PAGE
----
The first phase of the High Energy Laser Technology Demonstrator (HEL-TD) contract will involve the design of a rugged Beam Control System designed to be mounted on a truck.
The objective is to demonstrate that a mobile, solid-state laser weapon system can effectively counter rocket, artillery and mortar projectiles.
Boeing will then have the option of building and testing the Beam Control System integrated on a vehicle platform, and refining the requirements for the entire HEL-TD system.
These developments will increase the total programme contract cost to around $50m and will support the transition to a fully-fledged Army acquisition programme.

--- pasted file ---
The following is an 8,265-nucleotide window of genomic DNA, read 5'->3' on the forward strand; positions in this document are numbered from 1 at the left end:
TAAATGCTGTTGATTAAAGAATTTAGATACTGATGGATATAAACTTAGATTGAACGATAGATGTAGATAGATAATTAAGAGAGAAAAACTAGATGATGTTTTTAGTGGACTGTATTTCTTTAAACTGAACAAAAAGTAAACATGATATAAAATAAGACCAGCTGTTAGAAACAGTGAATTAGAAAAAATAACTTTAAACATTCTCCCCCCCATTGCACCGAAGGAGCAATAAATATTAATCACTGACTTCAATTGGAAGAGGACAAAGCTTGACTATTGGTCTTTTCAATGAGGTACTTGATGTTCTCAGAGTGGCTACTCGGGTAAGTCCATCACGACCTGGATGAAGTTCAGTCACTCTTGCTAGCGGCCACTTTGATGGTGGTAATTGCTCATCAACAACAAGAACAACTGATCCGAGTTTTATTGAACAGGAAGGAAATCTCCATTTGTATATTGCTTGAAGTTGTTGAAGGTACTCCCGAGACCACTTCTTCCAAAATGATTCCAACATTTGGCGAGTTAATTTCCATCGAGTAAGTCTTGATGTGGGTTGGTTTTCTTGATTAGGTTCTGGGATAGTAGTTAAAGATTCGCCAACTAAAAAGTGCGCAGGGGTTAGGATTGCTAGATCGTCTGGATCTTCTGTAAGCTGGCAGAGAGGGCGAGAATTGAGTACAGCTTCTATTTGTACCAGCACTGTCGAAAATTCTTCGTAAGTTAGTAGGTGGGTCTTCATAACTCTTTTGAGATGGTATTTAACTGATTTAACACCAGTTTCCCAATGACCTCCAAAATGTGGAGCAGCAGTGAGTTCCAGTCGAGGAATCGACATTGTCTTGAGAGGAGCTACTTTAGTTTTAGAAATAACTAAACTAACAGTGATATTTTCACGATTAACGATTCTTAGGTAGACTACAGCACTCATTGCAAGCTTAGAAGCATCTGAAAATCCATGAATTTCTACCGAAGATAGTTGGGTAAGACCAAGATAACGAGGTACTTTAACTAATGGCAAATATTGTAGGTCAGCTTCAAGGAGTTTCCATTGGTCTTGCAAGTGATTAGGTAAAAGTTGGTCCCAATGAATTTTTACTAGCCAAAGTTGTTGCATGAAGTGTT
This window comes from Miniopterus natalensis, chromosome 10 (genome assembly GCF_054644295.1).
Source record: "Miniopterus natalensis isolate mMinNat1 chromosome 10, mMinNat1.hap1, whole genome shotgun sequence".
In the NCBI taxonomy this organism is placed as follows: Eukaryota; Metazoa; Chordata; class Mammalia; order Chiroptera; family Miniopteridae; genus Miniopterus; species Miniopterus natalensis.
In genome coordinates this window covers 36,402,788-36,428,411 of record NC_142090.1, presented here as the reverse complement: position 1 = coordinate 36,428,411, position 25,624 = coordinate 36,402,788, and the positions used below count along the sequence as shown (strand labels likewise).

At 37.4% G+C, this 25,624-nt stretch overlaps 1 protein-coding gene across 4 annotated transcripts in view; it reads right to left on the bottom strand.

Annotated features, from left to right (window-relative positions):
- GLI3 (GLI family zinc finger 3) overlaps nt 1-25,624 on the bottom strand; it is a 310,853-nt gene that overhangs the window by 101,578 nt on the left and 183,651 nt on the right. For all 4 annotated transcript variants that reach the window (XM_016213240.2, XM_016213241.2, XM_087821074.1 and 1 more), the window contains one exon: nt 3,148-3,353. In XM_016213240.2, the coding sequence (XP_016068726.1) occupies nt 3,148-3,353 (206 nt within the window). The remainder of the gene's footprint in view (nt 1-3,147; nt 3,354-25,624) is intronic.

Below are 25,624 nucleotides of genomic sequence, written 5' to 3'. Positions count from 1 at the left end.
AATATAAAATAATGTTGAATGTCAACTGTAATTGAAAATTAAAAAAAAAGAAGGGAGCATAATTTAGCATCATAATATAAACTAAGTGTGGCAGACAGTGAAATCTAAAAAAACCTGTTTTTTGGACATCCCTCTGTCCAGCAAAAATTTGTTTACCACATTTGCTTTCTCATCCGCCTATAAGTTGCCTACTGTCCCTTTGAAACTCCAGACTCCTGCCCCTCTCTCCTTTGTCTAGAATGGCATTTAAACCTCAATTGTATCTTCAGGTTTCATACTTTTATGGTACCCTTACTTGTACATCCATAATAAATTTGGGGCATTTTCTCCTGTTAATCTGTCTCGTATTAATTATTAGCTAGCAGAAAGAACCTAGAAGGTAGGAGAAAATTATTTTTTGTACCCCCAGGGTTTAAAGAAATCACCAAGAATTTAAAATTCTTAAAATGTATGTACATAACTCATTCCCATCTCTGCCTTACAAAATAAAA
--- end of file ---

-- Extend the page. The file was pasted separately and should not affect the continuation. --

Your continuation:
"We consider this programme an important win for Boeing because it supports a cornerstone of the Army's high-energy laser programme," said Pat Shanahan, vice president and general manager of Boeing Missile Defense Systems.
"We believe this is the next step for developing a weapons system that can change the face of the battlefield."
Boeing is already involved in developing high-energy laser systems for a variety of applications such as the Airborne Laser, the Advanced Tactical Laser and the Tactical Relay Mirror System.
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